FacebookTwitterGoogle+RedditEmail

Labor Union Unfairly Blamed for the Hostess Meltdown

by DAVID MACARAY

“Ignored or left to languish, even the strongest brands can decline or die.”—Charles Sullivan, Hostess CEO, 2000 (Source:  Mid-American Journal of Business, Spring, 2000)

“If you over-lever a business, and you don’t invest back into the business for a period of years, you’re going to wind up in bankruptcy.”—Greg Rayburn, Hostess CEO, 2012 (Source:  CNBC Squawk Box, November 15, 2012)

Unless a last-minute investor comes to the rescue (and there are rumors that Dean Metropoulos & Co., owners of Pabst Blue Ribbon beer, is considering acquiring the company), Hostess Brands, Inc., founded in 1930, will permanently shut its doors, put 18,500 people out of work, and begin liquidating its assets.

Despite the fact that it’s had two bankruptcies since 2004, that its management has proven woefully inadequate (it’s had six CEOs since 2002), and that its Wall Street masters ( a private equity firm and two hedge funds) burdened Hostess with $800 million of debt, the blame for this mess is being laid on the BCTGM (Bakery, Confectionery Tobacco and Grain Millars International Union), the union representing Hostess employees.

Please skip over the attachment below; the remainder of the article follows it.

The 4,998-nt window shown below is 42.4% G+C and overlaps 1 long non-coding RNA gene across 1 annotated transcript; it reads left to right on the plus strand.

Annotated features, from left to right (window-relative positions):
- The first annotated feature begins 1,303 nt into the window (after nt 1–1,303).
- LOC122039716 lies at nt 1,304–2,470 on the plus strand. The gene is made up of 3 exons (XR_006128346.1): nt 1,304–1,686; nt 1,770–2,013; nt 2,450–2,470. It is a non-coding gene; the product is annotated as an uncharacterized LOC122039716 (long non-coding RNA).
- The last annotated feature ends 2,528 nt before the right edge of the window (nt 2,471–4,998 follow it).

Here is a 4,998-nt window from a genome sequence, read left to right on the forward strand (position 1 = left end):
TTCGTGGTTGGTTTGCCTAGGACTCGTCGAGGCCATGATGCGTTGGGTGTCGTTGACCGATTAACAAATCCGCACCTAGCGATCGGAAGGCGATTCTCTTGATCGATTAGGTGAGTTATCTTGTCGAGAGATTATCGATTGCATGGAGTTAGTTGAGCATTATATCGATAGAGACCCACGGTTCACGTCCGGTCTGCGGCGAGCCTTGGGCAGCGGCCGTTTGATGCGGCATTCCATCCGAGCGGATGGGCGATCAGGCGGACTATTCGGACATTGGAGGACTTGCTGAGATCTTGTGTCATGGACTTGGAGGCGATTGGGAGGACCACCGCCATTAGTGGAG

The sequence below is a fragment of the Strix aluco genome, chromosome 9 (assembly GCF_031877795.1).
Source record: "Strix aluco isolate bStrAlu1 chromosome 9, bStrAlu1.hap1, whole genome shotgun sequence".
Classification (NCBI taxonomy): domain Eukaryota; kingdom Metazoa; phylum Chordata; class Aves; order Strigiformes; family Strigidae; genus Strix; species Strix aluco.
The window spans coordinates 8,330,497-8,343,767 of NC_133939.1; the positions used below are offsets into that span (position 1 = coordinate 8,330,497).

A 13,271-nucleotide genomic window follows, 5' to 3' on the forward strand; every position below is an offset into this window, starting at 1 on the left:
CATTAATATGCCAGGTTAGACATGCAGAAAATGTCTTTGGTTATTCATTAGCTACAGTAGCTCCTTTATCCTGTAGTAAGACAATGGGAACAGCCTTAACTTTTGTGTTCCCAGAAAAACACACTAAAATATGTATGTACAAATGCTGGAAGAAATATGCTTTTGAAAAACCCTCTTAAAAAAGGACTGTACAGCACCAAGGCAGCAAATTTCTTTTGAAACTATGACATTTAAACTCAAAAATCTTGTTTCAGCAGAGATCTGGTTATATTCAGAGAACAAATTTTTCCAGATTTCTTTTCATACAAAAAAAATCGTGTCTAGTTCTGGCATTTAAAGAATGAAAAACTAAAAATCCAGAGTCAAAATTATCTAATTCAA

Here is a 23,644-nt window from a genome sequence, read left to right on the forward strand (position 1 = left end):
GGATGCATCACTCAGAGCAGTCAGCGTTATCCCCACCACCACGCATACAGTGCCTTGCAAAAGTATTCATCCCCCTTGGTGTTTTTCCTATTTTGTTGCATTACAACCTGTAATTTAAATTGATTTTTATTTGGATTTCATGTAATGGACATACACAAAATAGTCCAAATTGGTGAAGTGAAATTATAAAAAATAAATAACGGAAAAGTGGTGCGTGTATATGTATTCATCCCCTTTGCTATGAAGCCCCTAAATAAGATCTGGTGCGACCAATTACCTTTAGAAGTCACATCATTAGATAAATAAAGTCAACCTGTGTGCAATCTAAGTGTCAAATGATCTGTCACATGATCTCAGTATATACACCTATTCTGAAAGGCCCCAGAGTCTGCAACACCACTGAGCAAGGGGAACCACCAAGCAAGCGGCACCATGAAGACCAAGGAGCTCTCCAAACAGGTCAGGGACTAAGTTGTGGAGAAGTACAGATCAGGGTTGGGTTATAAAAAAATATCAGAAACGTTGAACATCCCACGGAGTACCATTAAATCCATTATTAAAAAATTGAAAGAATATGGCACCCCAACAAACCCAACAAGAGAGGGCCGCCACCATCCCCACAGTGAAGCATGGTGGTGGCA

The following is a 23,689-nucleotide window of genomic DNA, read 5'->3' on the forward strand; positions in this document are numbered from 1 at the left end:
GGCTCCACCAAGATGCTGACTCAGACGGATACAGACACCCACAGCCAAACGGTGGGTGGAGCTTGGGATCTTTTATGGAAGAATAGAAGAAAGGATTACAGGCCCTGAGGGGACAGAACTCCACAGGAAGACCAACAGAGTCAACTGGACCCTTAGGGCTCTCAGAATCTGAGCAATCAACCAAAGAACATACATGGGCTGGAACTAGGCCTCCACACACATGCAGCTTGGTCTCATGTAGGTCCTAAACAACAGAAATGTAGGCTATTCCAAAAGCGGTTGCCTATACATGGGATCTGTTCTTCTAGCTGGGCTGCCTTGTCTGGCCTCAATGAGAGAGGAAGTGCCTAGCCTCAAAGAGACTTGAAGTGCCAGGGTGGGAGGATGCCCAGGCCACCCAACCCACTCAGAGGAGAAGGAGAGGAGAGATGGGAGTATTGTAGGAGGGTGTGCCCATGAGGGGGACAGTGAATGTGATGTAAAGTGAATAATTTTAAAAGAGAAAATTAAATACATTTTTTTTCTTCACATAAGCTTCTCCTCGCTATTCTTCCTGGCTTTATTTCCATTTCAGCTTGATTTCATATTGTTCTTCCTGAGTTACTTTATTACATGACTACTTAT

Let’s look at the facts.

The company was never seriously interested in solidifying and entrenching its position in the marketplace. Rather, caught up in the go-go exuberance of the “bigger is better” philosophy of the post-Reagan era, Hostess went on a wildly ambitious buying spree in the 1990s, one that more than doubled the company’s total number of production facilities and employees.

Then, in the early 2000s, despite warnings from market analysts, Hostess began buying back huge amounts of its own stock. Because the timing was bad, the move resulted in enormous debt and what was described as “balance sheet degradation.” One could make the case that Hostess was not only a poorly run company, but one that was crying out for a cohesive market strategy. You don’t go through six CEOs if you have a clear plan.